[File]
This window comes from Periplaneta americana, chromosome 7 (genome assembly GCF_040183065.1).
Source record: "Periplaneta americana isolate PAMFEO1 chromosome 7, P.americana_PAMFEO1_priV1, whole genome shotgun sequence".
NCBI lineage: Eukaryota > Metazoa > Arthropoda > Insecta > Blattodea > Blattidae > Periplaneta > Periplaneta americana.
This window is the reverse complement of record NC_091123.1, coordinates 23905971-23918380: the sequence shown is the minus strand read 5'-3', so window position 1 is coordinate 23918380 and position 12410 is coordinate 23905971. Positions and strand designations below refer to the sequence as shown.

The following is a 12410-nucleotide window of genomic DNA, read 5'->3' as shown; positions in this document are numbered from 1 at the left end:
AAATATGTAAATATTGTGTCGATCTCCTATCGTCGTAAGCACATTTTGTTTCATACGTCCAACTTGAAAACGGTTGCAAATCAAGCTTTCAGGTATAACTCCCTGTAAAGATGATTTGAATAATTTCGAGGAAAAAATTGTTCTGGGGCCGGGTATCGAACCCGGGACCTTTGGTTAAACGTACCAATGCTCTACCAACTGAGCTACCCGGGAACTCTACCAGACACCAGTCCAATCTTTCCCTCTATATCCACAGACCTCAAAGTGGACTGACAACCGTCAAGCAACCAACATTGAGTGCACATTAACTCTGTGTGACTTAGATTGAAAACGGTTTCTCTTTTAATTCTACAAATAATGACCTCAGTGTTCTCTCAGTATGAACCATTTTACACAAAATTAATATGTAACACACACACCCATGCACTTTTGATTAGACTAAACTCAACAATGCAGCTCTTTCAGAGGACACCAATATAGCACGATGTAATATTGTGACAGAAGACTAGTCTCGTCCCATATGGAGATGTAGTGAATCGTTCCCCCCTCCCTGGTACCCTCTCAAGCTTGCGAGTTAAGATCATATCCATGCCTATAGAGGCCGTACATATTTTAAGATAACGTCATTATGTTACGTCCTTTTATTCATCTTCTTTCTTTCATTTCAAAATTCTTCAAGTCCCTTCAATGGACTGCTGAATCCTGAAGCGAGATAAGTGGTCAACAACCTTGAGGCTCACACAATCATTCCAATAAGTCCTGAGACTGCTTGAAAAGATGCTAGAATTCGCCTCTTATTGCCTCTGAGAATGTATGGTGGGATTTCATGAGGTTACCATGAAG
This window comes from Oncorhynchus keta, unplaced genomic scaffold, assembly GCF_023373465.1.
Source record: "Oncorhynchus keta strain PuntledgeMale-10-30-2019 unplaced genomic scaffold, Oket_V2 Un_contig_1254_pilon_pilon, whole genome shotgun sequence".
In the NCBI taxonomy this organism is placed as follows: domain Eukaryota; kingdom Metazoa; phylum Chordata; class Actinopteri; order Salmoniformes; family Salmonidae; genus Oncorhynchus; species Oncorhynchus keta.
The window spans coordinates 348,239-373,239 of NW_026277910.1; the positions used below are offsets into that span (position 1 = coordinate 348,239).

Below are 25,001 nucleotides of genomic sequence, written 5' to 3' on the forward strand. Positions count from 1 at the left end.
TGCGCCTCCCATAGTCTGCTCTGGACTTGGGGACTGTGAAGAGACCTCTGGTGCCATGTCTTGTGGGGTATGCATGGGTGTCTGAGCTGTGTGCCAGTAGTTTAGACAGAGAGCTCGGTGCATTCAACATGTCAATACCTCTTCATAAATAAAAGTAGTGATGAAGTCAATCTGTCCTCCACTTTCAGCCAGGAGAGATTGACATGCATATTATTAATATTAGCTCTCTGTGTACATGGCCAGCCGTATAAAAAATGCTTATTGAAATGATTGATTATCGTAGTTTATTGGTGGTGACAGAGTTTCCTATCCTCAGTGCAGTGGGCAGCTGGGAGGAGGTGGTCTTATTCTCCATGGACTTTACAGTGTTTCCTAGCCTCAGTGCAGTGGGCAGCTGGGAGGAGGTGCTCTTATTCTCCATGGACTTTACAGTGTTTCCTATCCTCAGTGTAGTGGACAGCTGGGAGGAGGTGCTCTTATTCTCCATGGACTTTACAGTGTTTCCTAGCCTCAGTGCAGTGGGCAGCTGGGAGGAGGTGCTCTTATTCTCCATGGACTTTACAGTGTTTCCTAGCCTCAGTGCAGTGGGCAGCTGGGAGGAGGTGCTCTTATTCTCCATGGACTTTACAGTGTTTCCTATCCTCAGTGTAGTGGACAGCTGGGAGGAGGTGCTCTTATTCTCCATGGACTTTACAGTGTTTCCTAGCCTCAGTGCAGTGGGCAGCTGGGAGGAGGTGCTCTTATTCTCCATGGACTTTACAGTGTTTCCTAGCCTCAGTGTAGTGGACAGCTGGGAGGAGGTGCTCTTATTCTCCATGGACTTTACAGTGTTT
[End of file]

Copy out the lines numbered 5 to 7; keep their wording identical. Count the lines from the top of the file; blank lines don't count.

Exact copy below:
The following is a 12410-nucleotide window of genomic DNA, read 5'->3' as shown; positions in this document are numbered from 1 at the left end:
AAATATGTAAATATTGTGTCGATCTCCTATCGTCGTAAGCACATTTTGTTTCATACGTCCAACTTGAAAACGGTTGCAAATCAAGCTTTCAGGTATAACTCCCTGTAAAGATGATTTGAATAATTTCGAGGAAAAAATTGTTCTGGGGCCGGGTATCGAACCCGGGACCTTTGGTTAAACGTACCAATGCTCTACCAACTGAGCTACCCGGGAACTCTACCAGACACCAGTCCAATCTTTCCCTCTATATCCACAGACCTCAAAGTGGACTGACAACCGTCAAGCAACCAACATTGAGTGCACATTAACTCTGTGTGACTTAGATTGAAAACGGTTTCTCTTTTAATTCTACAAATAATGACCTCAGTGTTCTCTCAGTATGAACCATTTTACACAAAATTAATATGTAACACACACACCCATGCACTTTTGATTAGACTAAACTCAACAATGCAGCTCTTTCAGAGGACACCAATATAGCACGATGTAATATTGTGACAGAAGACTAGTCTCGTCCCATATGGAGATGTAGTGAATCGTTCCCCCCTCCCTGGTACCCTCTCAAGCTTGCGAGTTAAGATCATATCCATGCCTATAGAGGCCGTACATATTTTAAGATAACGTCATTATGTTACGTCCTTTTATTCATCTTCTTTCTTTCATTTCAAAATTCTTCAAGTCCCTTCAATGGACTGCTGAATCCTGAAGCGAGATAAGTGGTCAACAACCTTGAGGCTCACACAATCATTCCAATAAGTCCTGAGACTGCTTGAAAAGATGCTAGAATTCGCCTCTTATTGCCTCTGAGAATGTATGGTGGGATTTCATGAGGTTACCATGAAG
This window comes from Oncorhynchus keta, unplaced genomic scaffold, assembly GCF_023373465.1.